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RENAL ARTERY DOPPLER PowerPoint Presentation
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RENAL ARTERY DOPPLER

RENAL ARTERY DOPPLER

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RENAL ARTERY DOPPLER

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  1. RENAL ARTERY DOPPLER

  2. Upon completion of the presentation the viewer should be able to: Identify a normal renal artery signal. Describe Tardus-Parvus, RAR and Acceleration index. List causes for hypertension Outline a normal Renal Doppler exam Objectives

  3. Indications for a Renal Doppler Exam Renal Artery Stenosis Hypertension Anatomy & Variants Diagnostic Criteria Doppler waveform Exam Protocol Case Examples Table of Contents

  4. Evaluate a hypertensive patient for renal artery stenosis (RAS). Hypertensive patients not controlled with medical treatment. Patients with abdominal aortic dissection. Evaluation of renal transplant. Audible Bruit Patients with AAA Clinical Indications for Doppler

  5. Renal Artery Stenosis:Causes • Atherosclerosis: Plaque deposits cause narrowing/blockage. • Affects men > women • Typically effects age >40 years • Involves proximal aspect renal artery • Fibromuscular: Fibrous tissue growth in arterial walls. • Affects women > men ( approx.. 4: 1). • Typically affects ages < 50 years • Involves mid to distal aspects of renal artery • Acute: Traumatic injury causing obstruction.

  6. Relationship: Renal Artery Stenosis causes hypertension. Hypertension is the symptom that indicates RAS Doppler needed Hypertension and RAS

  7. Hypertension and RAS Adrenal Gland Kidney

  8. Hypertension and RAS • RAS • Increased PR • Decrease renal blood flow • Production of rennin

  9. Hypertension and RAS • Rennin converts angiotensinogen to angiotensin. • Angiotensin is a potent vasonstrictor.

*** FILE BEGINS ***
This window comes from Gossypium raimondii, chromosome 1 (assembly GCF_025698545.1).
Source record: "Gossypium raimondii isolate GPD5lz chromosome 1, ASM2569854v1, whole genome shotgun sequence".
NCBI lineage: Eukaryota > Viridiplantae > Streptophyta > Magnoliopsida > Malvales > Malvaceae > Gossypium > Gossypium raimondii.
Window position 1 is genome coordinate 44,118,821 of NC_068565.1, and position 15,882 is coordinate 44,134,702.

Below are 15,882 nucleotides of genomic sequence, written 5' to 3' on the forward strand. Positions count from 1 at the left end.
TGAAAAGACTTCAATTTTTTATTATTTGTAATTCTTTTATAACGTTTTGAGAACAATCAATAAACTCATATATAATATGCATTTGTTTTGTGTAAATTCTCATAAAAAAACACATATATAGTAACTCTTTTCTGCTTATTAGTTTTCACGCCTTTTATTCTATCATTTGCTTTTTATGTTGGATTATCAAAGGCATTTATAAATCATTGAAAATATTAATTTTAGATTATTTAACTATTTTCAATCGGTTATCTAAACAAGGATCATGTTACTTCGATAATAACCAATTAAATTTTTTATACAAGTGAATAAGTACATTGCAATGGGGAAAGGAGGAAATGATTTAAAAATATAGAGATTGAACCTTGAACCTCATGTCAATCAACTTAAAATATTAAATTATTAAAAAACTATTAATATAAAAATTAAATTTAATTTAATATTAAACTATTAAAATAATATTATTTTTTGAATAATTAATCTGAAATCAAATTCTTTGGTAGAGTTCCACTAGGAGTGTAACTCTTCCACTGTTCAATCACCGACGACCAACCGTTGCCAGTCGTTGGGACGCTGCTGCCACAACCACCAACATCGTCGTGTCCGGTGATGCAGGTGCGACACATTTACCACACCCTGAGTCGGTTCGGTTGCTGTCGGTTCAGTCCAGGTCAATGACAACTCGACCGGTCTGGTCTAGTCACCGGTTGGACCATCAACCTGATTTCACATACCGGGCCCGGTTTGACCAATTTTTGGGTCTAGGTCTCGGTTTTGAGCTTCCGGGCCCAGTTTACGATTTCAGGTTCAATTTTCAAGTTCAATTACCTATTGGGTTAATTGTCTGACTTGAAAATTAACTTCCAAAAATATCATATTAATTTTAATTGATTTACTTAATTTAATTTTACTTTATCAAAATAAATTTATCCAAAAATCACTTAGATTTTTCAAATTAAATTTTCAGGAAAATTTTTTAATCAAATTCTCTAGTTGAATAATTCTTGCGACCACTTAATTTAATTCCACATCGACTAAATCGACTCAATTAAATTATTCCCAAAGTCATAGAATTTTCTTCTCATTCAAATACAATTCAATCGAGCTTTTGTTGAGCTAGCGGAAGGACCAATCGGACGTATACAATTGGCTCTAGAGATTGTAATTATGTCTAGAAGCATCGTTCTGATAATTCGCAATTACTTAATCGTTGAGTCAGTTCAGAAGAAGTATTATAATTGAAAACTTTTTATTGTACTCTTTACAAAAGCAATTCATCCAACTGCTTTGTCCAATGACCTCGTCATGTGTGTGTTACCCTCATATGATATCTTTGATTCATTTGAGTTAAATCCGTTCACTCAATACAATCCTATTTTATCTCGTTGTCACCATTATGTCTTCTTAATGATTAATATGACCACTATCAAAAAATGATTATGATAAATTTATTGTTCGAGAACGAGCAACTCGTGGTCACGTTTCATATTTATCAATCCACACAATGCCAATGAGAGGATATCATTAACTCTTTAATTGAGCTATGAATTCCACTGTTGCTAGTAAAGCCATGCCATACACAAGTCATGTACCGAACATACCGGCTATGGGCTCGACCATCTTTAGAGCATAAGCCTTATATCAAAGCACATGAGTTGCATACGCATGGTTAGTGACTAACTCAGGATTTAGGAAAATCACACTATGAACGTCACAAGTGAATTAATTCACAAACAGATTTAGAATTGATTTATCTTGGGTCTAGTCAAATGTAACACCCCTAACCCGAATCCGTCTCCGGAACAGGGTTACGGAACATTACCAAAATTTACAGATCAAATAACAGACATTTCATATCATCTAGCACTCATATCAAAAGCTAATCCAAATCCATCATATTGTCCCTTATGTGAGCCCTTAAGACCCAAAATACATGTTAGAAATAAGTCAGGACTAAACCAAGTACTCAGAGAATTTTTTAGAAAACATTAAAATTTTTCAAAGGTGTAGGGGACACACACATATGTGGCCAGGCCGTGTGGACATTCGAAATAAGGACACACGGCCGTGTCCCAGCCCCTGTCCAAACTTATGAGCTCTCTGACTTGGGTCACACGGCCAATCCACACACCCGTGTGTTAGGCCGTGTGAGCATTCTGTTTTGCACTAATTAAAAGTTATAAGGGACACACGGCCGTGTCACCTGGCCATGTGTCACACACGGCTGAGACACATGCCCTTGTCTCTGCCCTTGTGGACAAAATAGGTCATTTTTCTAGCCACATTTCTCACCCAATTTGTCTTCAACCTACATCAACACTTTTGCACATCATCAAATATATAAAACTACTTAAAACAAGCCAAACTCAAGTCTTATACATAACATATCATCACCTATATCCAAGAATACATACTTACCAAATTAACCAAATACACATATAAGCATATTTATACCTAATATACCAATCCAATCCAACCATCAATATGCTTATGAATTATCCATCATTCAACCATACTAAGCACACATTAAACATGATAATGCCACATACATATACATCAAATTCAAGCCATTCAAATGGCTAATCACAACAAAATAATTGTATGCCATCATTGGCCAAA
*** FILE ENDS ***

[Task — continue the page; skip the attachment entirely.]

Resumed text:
10. Hypertension and RAS • Angiotensin also acts on the adrenal cortex to produce aldosterone. • Aldosterone causes the kidney to absorbed more sodium and water.

  11. Hypertension and RAS • This leads to increased in blood volume and also the BP.

  12. Renal Artery Stenosis • Anatomy & Variants • Diagnostic Criteria • Doppler waveform • Exam Protocol • Case Examples

  13. Kidneys Vessels Accessory Vessels Doppler Waveform Renal Anatomy

  14. Size: 9-11cm Difference between Lt. & Rt. Renal Length < 2 cm Normal Anatomy of the Kidneys

  15. Normal Anatomy of the Kidneys

  16. Normal Anatomy of the Kidneys

  17. Celiac Axis Rt Renal Artery Lt Renal Artery Superior Mesenteric Artery Aorta

  18. Segmental arteries Interlobar arteries Main Renal artery Arcuate arteries

  19. Normal Right and Left Renal Artery Coronal View Transverse

  20. Normal Right Renal Artery Transverse

  21. Normal Left Renal Artery Transverse

  22. Renal Artery Stenosis Normal Variants & Accessory Vessels

  23. Normal Variants of Renal Arteries • Most common anatomy is single right and left renal artery (approx. 55% population)

  24. Normal Variants of Renal Arteries • Second most common an is accessory renal artery branching off a main renal artery (14%)